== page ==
"They've done like a really remarkable job on keeping the focus on progression," said Foglia, while he waited for the crew to come off the water. "We certainly have not had the best days every day, but when we've had a day that's a little bit off, we've been able to do a really good job of identifying some things to work on and progressing day to day.
"Obviously things didn't quite go our way today, but I think that's part of the process of progression. We have to analyze what we did well, what we didn't, and try to make an adjustment.
"We talked a lot about the fact that they're probably not the most physical crew on the course, and that they needed to put themselves in the race first and then build momentum. If you look at the third 500 and fourth 500, we did a really nice job of building all the way through the line. I don't think they've raced immaturely, in the sense of trying to do something too much, too soon. But I do think we just left a little bit more out there than we could reel back in that first 500."
As a deep event, even the B Final features some heavy hitters: in addition to the USA, we will see Ireland, South Africa, Germany, France and Poland racing in this one on Saturday.
Women's Quad - to B Final
The US Women's Quad gave their semi one heck of a go, especially considering that it was literally the first 2k for the crew after the sculling spare, Grace Joyce, had to hop in the 2 seat this morning as a medical substitution. The crew did not miss a beat, coming into the last 500 still within striking distance of the Dutch who were running in third. Even the announcers were excited by the US charge, and the rhythm being put down by USA stroke Emily Kallfelz, but the Dutch did hold on and the Americans will race the B Final.
We did mention after the spare racing on Saturday that the most important part of their job was to stay ready, and Joyce, a two time A Finalist at the U23 level, in the light double and quad no less, went from spare to experienced Senior Team racer in the space of a few hours today. Well rowed.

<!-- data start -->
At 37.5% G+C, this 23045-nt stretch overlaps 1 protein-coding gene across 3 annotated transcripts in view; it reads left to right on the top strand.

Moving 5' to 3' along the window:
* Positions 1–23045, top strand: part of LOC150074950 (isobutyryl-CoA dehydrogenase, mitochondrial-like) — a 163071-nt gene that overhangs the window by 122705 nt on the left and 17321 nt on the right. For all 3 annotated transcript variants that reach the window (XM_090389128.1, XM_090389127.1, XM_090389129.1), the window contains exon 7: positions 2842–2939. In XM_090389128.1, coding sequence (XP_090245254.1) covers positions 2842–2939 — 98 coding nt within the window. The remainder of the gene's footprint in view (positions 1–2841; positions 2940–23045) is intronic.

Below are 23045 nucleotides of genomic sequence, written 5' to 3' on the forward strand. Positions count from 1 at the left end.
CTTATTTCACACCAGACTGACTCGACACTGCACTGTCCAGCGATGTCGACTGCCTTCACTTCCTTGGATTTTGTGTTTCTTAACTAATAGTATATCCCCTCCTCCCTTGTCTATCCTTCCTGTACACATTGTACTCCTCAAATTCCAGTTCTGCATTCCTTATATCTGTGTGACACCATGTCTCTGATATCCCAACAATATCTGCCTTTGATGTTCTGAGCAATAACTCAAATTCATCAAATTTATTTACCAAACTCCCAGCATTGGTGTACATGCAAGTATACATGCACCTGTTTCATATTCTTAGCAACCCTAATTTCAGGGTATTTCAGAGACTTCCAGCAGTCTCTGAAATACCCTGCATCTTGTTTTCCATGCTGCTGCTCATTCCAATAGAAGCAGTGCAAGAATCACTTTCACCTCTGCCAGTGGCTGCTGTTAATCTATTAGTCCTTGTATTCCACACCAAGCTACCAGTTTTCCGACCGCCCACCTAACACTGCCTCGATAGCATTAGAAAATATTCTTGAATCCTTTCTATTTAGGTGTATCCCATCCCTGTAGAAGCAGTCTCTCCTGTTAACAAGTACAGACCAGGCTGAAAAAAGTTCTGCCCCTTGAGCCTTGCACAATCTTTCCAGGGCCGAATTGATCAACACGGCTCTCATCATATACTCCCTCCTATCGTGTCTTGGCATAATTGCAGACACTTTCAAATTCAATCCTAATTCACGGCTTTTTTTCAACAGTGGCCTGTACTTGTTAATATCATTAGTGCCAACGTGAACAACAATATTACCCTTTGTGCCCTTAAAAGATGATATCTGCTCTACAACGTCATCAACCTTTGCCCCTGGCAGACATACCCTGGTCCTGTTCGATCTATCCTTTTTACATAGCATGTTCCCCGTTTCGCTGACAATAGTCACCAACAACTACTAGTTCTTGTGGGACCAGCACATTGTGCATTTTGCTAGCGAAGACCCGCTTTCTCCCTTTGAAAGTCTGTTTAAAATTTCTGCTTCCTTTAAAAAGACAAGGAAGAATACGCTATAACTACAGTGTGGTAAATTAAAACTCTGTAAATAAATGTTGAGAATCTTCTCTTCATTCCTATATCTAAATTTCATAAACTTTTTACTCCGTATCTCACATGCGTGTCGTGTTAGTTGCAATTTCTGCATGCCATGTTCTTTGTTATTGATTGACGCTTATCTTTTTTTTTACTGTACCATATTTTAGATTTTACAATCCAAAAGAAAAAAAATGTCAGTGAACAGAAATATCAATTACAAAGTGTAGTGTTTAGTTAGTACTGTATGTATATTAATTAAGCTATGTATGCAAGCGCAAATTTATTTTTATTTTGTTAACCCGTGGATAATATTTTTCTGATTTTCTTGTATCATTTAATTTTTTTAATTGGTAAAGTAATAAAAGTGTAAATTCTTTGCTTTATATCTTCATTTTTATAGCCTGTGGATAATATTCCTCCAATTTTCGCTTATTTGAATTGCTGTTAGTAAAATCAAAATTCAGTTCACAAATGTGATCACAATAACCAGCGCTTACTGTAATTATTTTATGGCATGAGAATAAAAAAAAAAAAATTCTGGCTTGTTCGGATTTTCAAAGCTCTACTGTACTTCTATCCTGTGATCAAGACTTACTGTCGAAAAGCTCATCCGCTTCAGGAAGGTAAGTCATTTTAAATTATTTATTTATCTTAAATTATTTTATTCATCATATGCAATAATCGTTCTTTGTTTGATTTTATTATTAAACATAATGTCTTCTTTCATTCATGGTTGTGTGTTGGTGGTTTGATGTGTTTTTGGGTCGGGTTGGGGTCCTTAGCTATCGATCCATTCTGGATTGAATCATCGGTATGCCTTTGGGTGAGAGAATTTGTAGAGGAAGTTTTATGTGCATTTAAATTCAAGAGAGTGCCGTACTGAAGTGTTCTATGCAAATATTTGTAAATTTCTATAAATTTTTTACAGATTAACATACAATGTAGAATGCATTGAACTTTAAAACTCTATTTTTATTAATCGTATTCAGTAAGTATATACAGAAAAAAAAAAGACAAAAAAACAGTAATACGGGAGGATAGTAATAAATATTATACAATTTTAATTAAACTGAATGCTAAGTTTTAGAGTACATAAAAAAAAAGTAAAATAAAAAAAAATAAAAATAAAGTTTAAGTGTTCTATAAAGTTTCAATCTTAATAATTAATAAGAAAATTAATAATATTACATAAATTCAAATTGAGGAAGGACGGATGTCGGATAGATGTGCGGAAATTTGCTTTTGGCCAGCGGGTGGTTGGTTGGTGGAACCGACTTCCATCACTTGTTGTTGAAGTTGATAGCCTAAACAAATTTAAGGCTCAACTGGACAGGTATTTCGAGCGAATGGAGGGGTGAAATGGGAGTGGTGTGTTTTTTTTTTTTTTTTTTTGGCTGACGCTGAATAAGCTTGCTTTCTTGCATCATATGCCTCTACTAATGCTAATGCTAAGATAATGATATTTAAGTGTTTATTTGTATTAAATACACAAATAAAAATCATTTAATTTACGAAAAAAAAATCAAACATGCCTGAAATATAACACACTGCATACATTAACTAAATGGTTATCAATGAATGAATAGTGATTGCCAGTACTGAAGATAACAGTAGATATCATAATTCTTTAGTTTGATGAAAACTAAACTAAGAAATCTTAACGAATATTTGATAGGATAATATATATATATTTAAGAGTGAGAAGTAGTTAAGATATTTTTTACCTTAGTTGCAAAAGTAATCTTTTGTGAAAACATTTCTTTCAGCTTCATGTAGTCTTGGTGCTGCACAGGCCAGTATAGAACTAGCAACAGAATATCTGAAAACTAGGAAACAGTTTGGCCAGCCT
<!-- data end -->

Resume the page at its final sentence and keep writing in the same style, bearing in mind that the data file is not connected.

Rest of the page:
In Other News, With Other Crews
- One Olympic Champ that will not reach their final? The Italian LW2x: just a year removed from Tokyo gold, the Italians were just off pace all week, taking 3rd in their heat behind the young German duo and then just 2nd in their Rep. That was enough to make the semi, but they took 4th today--by just .22 seconds to the Swiss--and will head to the B Final.
- The Women's Quad for China and Britain have themselves on a collision course, winning their respective semis handily. China had the better of the Brits at the Lucerne World Cup, but the Brits went on to win Europeans (sans China, of course), so this next round should be fun to watch.
- In the LW1x, New Zealand's doubling-up threat Jackie Kiddle won her singles Semi emphatically and, since she did not make the A Final in the Light Double, taking sixth there (in her second semi in just 85 minutes, woah), one can imagine she will be fully focused on her Light Singles Final now.
- Also in the LW1x, one of the names we previewed, 2019 champ Marie-Louise Drager of Germany, withdrew before her Rep yesterday with an injury and then announced that she will retire altogether, just one of a number of issues besieging the German team here in Racice, as we covered in Tuesday's Notes.
- The Czech LM2x CZE--4th in the Tokyo Olympic final--only took 5th at Euros last month, but these home waters seem to suit them: they won their semi today, and the quarterfinal yesterday, and look to be the flagship for the CZE team here for the regatta.
Media Availability Time with Jean-Christophe Rolland
FISA held a press conference with Jean Christophe Rolland in the media center today.
row2k asked if there had been any consideration of shortening the race distance for the Olympic qualification events at the 2023 World Championships and subsequent continental qualifiers, given that the 2028 course in Long Beach can only accommodate a 1500 meter race.